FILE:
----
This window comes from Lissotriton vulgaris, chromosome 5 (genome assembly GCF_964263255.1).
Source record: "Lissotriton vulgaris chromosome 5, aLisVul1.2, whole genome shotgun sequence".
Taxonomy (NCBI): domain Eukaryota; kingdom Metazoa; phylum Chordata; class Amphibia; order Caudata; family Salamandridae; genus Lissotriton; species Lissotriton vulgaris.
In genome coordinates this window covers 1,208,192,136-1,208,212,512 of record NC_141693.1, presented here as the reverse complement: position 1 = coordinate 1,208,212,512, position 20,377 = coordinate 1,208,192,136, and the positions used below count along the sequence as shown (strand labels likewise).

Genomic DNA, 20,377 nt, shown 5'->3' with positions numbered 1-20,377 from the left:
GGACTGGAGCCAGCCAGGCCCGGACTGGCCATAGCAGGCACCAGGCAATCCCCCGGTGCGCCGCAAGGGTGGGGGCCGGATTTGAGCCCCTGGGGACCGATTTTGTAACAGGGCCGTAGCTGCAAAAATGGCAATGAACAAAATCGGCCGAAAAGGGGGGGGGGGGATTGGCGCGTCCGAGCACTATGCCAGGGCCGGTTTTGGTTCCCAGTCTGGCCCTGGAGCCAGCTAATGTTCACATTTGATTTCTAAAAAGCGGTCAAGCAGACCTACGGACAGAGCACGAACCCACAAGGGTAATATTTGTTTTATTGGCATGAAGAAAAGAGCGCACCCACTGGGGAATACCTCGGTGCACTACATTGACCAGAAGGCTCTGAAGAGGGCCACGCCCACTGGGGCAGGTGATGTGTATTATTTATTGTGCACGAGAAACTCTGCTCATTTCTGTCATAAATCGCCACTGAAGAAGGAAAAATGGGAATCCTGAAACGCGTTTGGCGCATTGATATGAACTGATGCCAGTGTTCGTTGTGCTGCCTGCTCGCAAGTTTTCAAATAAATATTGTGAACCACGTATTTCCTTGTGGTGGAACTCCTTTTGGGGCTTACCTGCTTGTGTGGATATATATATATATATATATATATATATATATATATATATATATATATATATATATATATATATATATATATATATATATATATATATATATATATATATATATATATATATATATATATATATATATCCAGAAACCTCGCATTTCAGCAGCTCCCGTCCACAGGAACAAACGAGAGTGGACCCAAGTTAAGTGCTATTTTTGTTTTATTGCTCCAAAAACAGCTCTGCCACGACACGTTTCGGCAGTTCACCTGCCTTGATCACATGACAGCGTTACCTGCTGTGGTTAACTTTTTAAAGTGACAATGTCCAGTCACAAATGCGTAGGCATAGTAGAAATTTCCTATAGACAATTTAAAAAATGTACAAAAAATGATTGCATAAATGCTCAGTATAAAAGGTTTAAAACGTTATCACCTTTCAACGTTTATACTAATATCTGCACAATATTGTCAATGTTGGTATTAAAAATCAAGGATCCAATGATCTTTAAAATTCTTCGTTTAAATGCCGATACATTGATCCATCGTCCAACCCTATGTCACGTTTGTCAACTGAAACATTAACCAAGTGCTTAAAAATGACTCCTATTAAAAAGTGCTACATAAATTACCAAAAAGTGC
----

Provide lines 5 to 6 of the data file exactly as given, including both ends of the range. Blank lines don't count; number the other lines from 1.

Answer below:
Genomic DNA, 20,377 nt, shown 5'->3' with positions numbered 1-20,377 from the left:
GGACTGGAGCCAGCCAGGCCCGGACTGGCCATAGCAGGCACCAGGCAATCCCCCGGTGCGCCGCAAGGGTGGGGGCCGGATTTGAGCCCCTGGGGACCGATTTTGTAACAGGGCCGTAGCTGCAAAAATGGCAATGAACAAAATCGGCCGAAAAGGGGGGGGGGGGATTGGCGCGTCCGAGCACTATGCCAGGGCCGGTTTTGGTTCCCAGTCTGGCCCTGGAGCCAGCTAATGTTCACATTTGATTTCTAAAAAGCGGTCAAGCAGACCTACGGACAGAGCACGAACCCACAAGGGTAATATTTGTTTTATTGGCATGAAGAAAAGAGCGCACCCACTGGGGAATACCTCGGTGCACTACATTGACCAGAAGGCTCTGAAGAGGGCCACGCCCACTGGGGCAGGTGATGTGTATTATTTATTGTGCACGAGAAACTCTGCTCATTTCTGTCATAAATCGCCACTGAAGAAGGAAAAATGGGAATCCTGAAACGCGTTTGGCGCATTGATATGAACTGATGCCAGTGTTCGTTGTGCTGCCTGCTCGCAAGTTTTCAAATAAATATTGTGAACCACGTATTTCCTTGTGGTGGAACTCCTTTTGGGGCTTACCTGCTTGTGTGGATATATATATATATATATATATATATATATATATATATATATATATATATATATATATATATATATATATATATATATATATATATATATATATATATATATATATATATATATATATATATATATATCCAGAAACCTCGCATTTCAGCAGCTCCCGTCCACAGGAACAAACGAGAGTGGACCCAAGTTAAGTGCTATTTTTGTTTTATTGCTCCAAAAACAGCTCTGCCACGACACGTTTCGGCAGTTCACCTGCCTTGATCACATGACAGCGTTACCTGCTGTGGTTAACTTTTTAAAGTGACAATGTCCAGTCACAAATGCGTAGGCATAGTAGAAATTTCCTATAGACAATTTAAAAAATGTACAAAAAATGATTGCATAAATGCTCAGTATAAAAGGTTTAAAACGTTATCACCTTTCAACGTTTATACTAATATCTGCACAATATTGTCAATGTTGGTATTAAAAATCAAGGATCCAATGATCTTTAAAATTCTTCGTTTAAATGCCGATACATTGATCCATCGTCCAACCCTATGTCACGTTTGTCAACTGAAACATTAACCAAGTGCTTAAAAATGACTCCTATTAAAAAGTGCTACATAAATTACCAAAAAGTGC